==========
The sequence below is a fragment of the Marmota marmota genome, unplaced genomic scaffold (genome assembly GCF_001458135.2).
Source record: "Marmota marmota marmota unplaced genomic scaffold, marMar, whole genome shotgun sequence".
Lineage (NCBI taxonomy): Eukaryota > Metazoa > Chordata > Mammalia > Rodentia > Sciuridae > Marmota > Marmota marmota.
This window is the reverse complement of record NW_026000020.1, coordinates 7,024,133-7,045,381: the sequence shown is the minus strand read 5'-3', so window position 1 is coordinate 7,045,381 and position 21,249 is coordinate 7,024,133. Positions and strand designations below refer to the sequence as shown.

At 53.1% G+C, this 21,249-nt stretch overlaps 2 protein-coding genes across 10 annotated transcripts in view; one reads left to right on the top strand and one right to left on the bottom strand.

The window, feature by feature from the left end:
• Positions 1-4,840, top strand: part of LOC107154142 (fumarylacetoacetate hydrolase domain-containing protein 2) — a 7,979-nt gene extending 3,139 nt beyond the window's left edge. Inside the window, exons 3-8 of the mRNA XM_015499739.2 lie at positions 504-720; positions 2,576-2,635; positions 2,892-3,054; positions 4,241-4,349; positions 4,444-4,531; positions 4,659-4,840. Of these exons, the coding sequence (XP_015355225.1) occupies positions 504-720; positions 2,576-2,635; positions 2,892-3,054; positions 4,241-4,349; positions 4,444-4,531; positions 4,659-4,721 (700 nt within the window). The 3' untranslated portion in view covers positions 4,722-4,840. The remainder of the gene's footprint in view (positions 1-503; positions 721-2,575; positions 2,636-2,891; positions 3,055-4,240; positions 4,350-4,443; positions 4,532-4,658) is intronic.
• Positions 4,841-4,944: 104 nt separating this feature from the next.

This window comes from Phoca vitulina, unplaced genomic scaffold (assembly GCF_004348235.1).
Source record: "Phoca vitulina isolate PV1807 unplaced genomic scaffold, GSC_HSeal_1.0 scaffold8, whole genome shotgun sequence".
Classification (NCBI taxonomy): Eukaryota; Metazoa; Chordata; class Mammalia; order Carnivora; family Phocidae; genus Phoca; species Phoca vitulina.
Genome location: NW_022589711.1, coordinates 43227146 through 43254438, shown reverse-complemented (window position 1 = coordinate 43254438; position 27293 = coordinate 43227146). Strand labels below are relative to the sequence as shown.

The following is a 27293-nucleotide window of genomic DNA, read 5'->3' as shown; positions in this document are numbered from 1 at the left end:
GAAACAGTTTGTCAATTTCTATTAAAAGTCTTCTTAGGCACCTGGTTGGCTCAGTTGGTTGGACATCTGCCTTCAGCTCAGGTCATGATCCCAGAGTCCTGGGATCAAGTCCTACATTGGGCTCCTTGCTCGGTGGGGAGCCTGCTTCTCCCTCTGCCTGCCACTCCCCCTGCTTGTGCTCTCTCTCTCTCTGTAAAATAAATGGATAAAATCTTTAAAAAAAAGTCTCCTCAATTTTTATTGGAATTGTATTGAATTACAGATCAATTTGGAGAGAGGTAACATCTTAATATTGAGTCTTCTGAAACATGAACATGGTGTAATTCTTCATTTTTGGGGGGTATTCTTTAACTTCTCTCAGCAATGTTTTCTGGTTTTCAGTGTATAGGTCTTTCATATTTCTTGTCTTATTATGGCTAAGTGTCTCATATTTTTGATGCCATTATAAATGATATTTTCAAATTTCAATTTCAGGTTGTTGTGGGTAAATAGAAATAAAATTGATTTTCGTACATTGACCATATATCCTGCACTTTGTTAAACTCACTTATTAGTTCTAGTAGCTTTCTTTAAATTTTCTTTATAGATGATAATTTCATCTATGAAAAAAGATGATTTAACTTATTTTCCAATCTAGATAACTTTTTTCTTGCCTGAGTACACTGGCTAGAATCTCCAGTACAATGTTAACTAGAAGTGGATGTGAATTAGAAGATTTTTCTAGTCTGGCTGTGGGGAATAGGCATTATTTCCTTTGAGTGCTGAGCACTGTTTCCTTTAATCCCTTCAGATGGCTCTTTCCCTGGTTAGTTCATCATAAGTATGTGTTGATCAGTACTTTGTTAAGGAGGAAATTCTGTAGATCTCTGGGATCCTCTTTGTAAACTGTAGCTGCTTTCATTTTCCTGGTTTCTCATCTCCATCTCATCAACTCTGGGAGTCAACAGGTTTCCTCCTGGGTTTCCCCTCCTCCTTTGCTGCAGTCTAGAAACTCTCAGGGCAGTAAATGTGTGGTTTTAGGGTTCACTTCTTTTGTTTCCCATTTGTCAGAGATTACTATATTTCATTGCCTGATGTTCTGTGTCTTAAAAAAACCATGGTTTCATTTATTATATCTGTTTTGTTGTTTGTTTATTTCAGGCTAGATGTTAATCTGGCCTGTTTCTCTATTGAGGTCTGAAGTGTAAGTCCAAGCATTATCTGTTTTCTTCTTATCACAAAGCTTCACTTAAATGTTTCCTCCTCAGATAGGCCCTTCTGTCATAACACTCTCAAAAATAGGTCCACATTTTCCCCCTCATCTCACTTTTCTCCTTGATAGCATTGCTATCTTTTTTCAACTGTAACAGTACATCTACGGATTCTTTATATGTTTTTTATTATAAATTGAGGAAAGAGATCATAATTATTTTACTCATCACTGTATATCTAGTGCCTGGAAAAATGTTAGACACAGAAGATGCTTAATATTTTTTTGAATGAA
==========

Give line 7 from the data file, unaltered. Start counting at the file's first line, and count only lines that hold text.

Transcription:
• Positions 1-4,840, top strand: part of LOC107154142 (fumarylacetoacetate hydrolase domain-containing protein 2) — a 7,979-nt gene extending 3,139 nt beyond the window's left edge. Inside the window, exons 3-8 of the mRNA XM_015499739.2 lie at positions 504-720; positions 2,576-2,635; positions 2,892-3,054; positions 4,241-4,349; positions 4,444-4,531; positions 4,659-4,840. Of these exons, the coding sequence (XP_015355225.1) occupies positions 504-720; positions 2,576-2,635; positions 2,892-3,054; positions 4,241-4,349; positions 4,444-4,531; positions 4,659-4,721 (700 nt within the window). The 3' untranslated portion in view covers positions 4,722-4,840. The remainder of the gene's footprint in view (positions 1-503; positions 721-2,575; positions 2,636-2,891; positions 3,055-4,240; positions 4,350-4,443; positions 4,532-4,658) is intronic.